The New Zealand Shearing Contractors Association says there is a problem with drugs in the industry, but it is hard to measure because testing is not widespread.
The association's president, Jamie McConachie, said alcohol was a well-documented issue with shearing gangs, however the scale of drug use was less clear because it was harder for people to talk about and measure.
The Australian shearing industry has recently formed a group to try and tackle methamphetamine abuse.
Mr McConachie said New Zealand had similar problems, but he did not think it was as bad as Australia.
"I think there is a level of drug use, but it's pretty hard to actually gauge how big that use is. It's there... I think it's all through our society whether it's blue collar or white collar."
Mr McConachie said his association had a drug and alcohol policy.
"We have an obligation as an employer to make sure our employees are safe and that people are working in a safe environment.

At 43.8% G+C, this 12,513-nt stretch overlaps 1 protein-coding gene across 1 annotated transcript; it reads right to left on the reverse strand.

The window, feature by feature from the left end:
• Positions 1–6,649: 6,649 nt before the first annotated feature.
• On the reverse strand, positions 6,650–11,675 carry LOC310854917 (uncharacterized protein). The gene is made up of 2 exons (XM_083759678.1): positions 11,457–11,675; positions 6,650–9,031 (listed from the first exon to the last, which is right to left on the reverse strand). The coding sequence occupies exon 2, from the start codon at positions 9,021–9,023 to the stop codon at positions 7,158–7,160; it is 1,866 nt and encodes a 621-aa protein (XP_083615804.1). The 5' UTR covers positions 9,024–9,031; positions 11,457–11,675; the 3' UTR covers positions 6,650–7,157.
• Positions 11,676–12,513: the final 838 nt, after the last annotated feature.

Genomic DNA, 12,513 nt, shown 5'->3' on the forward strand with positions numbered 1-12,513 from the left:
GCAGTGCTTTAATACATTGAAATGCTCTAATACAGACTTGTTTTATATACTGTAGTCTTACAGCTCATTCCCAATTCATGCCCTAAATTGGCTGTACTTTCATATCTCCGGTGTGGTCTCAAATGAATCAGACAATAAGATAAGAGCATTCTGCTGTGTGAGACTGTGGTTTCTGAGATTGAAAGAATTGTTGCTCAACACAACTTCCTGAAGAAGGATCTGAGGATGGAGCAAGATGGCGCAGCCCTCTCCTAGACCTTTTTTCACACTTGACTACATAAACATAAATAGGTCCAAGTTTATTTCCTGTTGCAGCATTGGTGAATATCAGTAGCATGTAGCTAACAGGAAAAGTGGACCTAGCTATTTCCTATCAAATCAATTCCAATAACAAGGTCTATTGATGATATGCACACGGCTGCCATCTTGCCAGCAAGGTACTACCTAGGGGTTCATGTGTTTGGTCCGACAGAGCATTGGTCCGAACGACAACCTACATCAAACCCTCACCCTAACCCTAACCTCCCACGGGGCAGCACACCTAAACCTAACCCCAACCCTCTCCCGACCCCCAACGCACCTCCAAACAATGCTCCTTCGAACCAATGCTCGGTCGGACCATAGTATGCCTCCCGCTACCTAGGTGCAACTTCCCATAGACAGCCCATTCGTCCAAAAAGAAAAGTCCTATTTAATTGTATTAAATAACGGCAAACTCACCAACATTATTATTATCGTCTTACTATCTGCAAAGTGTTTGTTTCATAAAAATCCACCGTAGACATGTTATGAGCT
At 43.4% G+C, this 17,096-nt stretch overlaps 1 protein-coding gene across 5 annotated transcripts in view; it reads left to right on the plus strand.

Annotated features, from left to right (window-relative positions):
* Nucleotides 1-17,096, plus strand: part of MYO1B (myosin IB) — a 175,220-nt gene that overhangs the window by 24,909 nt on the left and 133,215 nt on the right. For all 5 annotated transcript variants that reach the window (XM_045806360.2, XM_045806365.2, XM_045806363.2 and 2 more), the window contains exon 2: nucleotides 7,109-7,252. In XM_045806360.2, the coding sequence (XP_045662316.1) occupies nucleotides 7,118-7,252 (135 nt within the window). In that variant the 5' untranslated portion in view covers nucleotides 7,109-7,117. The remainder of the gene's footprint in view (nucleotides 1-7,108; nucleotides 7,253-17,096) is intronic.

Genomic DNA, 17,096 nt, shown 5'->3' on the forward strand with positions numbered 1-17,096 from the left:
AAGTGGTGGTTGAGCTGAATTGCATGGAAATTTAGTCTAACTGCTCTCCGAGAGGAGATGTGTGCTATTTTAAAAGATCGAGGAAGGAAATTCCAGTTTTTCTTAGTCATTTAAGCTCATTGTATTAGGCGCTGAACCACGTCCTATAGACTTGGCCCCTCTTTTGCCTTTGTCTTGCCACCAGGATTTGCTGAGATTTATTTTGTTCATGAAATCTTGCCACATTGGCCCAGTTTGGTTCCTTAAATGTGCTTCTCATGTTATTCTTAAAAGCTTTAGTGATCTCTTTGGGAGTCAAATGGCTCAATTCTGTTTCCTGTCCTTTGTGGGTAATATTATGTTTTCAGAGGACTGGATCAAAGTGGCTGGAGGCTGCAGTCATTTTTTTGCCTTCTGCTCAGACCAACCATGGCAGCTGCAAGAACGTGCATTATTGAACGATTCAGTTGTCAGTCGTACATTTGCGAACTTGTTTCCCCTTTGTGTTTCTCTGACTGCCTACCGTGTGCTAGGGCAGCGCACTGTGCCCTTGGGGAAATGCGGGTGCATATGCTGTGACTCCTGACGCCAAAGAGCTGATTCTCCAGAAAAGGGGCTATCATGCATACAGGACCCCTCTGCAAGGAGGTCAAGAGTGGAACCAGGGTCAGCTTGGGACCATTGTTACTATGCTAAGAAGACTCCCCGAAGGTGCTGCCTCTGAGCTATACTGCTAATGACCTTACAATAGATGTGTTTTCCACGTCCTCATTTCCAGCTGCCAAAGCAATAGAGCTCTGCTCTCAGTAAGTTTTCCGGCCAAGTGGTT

"I was recently at a workshop where the Drug Detection Agency spoke, alcohol is still our biggest problem in New Zealand, but the likes of methamphetamine are becoming more available, it was quoted to me that methamphetamine in small town New Zealand is possibly easier to find and more readily available than marijuana."
Australia's Shearing Contractors Association said one theory about the problem was that per-sheep contracts were an incentive to increase performance by using drugs.
Sarah McKinnon from Australia's National Farmers Federation told ABC that was not the case.
"Piece rates are critical to productivity on farm, it's ridiculous to say that you can only be a great shearer if you're high. We don't see piece rates as an incentive to get high. "
Australian shearers said changing the payment system was a ridiculous idea.
"It probably would stop shearers from taking drugs, but it would probably stop a lot of shearers shearing too.
Jason Letchford from the Australian Shearing Contractors Association said they were in favour of drug testing and drug screening.
"We need to deal with the practical reality of how that can be done, it's not as easy as working in a metropolitan centre where you can send someone down to a testing laboratory with a co-worker and be tested on the spot for that."
- ABC / RNZ